Role of the Chairman
The chairman has a special role in the voting procedures of the board. The chairman is responsible for enforcing good decorum in the board room. He may appoint committees or decide points of order.
Voting by the chairman is a sensitive issue in many cases. According to Robert’s Rules of Order the chair can make motions, speak on one side or the other on every motion, and vote. It is commonly accepted that the chairman only votes in the case of a tie. While this may be incorrect, according to Robert’s Rules of Order, there is an exception.
This rule may be subject to the rule or custom within the particular board. If the board chairman has never voted and people believe he/she ought not vote, then it is probably better to follow custom. The chair can discuss this issue with the board at the beginning of his/her chairship. The chair cannot end debate on an issue without a motion from the floor.
The authority a board has, as well as its entire nature is described in the bylaws that create it. The chair should be familiar with these bylaws. The more familiar a chair is with the bylaws the easier it will be to implement parliamentary procedure.
Common Errors in Parliamentary
- Prolonged discussion without a motion. This tends to violate the principle of “one thing at a time.” It is the main reason the chair gets in trouble conducting meetings. Discussion without a motion can become rambling argument rather than constructive discussion; the chair may stop this rambling by requesting the business be placed before the group in the form of a motion.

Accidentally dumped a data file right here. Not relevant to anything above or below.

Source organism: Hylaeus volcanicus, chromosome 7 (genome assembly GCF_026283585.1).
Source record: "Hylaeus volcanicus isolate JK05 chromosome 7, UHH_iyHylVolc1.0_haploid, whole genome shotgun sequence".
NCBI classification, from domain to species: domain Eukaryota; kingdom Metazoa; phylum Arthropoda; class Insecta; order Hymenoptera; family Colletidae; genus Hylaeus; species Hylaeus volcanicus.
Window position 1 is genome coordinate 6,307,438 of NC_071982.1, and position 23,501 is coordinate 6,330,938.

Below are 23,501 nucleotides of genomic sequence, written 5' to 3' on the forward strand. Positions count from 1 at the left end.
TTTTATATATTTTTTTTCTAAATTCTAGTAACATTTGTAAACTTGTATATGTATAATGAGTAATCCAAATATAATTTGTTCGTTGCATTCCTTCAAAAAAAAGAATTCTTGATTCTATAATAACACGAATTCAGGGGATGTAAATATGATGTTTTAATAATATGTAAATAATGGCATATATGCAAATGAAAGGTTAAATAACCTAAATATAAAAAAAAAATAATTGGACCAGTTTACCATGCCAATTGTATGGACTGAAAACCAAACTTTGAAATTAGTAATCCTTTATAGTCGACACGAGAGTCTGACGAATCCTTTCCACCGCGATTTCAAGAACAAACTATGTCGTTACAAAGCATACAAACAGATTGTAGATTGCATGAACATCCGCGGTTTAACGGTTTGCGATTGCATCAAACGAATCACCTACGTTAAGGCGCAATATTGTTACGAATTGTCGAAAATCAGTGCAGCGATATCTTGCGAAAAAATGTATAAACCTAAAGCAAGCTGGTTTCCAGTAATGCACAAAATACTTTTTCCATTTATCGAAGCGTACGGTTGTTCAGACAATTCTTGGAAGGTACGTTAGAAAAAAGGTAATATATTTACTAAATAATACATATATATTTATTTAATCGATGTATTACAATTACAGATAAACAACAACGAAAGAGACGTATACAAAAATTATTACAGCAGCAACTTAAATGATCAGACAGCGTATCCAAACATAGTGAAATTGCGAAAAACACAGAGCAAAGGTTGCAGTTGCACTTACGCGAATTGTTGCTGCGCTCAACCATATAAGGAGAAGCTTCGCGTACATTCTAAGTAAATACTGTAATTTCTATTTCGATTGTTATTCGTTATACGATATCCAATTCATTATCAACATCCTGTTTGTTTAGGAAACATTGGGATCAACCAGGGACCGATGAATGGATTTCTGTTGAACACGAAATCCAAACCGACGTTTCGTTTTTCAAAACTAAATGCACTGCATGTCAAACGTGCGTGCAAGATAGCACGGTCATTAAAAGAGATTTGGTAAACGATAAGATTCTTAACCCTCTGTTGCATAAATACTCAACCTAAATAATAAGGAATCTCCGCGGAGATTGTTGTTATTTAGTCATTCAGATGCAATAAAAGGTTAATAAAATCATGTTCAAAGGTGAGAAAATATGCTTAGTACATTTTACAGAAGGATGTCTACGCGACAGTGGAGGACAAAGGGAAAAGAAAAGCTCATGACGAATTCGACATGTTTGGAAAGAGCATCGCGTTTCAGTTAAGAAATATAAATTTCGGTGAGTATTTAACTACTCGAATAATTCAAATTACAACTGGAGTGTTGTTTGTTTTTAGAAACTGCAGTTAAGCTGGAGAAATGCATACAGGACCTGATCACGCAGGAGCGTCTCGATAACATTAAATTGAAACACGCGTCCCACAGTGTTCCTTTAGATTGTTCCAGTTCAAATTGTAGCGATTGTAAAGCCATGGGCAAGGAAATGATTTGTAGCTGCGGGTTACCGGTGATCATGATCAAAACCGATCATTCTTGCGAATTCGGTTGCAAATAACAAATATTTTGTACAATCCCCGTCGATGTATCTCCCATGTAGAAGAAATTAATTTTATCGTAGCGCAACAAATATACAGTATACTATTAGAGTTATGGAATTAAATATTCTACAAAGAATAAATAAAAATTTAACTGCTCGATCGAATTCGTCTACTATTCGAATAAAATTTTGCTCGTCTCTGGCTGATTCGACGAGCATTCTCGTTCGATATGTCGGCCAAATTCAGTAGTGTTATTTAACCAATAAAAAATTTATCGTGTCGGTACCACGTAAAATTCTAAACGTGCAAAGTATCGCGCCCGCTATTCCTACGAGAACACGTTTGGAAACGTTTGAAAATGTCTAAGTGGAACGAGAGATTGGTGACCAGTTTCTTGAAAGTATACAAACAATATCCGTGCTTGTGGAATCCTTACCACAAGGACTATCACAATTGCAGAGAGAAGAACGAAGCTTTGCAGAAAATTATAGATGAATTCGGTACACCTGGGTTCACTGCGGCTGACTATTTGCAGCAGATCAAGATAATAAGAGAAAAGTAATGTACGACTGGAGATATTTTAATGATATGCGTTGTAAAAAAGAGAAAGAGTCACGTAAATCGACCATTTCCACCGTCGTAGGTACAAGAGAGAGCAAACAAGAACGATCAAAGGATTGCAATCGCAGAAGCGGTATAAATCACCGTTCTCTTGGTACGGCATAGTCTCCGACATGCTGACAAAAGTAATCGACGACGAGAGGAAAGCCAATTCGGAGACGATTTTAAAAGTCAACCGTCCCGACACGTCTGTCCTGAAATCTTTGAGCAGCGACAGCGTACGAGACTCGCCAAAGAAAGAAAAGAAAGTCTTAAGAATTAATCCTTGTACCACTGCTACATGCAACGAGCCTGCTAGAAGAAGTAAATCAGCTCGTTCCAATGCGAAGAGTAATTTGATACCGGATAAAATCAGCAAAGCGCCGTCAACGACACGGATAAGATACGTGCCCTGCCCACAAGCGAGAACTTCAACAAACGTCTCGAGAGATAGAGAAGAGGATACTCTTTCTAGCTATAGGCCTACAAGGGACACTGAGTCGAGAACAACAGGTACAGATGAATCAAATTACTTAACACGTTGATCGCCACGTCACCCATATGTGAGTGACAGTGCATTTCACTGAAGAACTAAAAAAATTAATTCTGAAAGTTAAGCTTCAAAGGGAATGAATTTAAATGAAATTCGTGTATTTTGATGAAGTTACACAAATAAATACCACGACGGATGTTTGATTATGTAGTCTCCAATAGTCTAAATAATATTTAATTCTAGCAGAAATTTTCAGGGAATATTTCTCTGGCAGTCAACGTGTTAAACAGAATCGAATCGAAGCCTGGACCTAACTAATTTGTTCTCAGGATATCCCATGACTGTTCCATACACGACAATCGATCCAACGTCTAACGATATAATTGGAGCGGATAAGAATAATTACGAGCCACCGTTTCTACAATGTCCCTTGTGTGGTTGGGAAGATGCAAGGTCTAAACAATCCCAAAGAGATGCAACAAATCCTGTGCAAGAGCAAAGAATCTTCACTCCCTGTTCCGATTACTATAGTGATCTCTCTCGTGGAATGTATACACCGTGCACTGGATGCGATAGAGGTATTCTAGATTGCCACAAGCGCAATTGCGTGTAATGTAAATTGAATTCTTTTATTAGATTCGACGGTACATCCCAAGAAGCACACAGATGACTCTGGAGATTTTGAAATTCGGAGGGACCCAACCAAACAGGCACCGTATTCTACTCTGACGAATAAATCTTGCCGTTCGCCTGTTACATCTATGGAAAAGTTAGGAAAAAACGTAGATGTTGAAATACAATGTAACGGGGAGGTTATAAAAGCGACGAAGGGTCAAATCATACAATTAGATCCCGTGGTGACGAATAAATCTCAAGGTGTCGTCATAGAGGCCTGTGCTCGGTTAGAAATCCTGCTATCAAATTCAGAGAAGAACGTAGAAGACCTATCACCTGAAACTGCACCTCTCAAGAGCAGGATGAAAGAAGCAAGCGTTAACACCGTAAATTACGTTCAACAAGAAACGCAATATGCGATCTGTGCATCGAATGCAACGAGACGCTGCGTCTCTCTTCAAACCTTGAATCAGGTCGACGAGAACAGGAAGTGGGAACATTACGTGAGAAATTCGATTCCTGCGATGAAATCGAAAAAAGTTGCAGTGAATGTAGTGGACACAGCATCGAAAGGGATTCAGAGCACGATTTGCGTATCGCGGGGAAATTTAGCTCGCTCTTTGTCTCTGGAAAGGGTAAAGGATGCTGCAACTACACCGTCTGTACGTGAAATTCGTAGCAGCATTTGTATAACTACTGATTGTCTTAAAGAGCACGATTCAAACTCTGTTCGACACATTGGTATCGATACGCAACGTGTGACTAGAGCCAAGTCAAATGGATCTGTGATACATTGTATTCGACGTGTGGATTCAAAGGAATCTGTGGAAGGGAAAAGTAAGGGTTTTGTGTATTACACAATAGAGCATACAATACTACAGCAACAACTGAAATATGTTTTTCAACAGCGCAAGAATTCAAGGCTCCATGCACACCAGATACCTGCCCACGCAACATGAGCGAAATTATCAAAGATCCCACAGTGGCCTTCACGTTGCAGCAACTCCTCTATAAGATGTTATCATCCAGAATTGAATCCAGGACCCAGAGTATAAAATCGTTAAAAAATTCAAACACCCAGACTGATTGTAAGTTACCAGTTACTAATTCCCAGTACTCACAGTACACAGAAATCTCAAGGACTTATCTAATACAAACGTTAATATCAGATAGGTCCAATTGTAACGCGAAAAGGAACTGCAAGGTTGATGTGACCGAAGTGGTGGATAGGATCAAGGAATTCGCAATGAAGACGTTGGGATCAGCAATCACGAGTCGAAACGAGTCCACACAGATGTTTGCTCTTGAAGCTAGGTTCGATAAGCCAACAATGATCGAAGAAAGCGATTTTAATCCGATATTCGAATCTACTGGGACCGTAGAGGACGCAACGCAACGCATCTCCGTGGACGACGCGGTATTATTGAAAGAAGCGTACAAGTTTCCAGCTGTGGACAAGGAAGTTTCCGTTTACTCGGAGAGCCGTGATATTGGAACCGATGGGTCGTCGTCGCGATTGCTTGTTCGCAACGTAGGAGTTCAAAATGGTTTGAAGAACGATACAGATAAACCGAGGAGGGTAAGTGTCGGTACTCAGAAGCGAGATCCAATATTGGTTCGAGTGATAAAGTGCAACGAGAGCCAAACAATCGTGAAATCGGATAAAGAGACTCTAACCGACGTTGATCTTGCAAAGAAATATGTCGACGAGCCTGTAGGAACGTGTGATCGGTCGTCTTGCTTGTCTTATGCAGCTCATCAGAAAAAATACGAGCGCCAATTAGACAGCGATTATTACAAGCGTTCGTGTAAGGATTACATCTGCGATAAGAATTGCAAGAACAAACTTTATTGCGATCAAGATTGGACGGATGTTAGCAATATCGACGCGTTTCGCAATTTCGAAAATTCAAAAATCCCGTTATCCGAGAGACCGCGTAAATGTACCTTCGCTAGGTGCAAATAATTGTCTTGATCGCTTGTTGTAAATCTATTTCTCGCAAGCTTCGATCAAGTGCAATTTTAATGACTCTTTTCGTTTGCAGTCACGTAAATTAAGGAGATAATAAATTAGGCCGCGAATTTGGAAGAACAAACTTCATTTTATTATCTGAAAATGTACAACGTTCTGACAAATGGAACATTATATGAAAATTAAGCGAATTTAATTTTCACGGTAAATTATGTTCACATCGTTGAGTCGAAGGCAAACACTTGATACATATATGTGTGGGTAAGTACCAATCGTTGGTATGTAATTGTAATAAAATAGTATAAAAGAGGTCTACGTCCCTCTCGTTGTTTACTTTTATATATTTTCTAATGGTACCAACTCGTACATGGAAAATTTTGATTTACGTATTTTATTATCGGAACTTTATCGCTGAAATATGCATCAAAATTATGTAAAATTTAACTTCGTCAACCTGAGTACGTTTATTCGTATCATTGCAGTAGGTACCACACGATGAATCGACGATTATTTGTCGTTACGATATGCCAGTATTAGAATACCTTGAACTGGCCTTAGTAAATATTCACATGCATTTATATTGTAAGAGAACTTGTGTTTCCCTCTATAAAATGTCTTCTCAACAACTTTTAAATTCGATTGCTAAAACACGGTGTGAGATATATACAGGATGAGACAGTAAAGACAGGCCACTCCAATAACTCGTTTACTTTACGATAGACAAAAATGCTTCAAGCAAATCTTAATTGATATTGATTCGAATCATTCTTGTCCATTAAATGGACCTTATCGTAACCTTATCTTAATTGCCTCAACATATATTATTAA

- Failure to confine discussion to the motion before the house. It is the chair’s job to keep the meeting on track. The chair can rule a discussion out of order.
- Failure to know and follow the essential steps in the presentation and disposition of a motion.
- The prevalent belief that one individual’s calling “question” forces an immediate vote. This obviously is not true since it would violate the principles of majority rule, rights of the minority, and courtesy. There is a procedure for forcing an immediate vote but it requires a motion of “previous question” and a two-thirds majority vote.
- Closing nominations too quickly when conducting elections.
- Voting on candidates in the reverse order from which they were nominated. Robert’s Rules of Order states that candidates should be voted on in the order they were nominated primarily because the most competent candidates are usually nominated first.
- Not calling for additional nominations when a nominating committee is used. The nominating committee selects the candidates that it feels are most competent; however, this does not mean that they must be accepted by acclimation. The floor must always be opened up for additional nominations.
Boards vary considerably from organization to organization and circumstance to circumstance. Parliamentary procedure assures that one issue is addressed at a time, that the majority rules, and that the rights of the minority are protected. It also sees that justice and courtesy is extended to all. Parliamentary procedure can help the board become more efficient, but the final authority in the cooperative is the bylaws and articles of incorporation.
Professor, Bill Fitzwater Cooperative Chair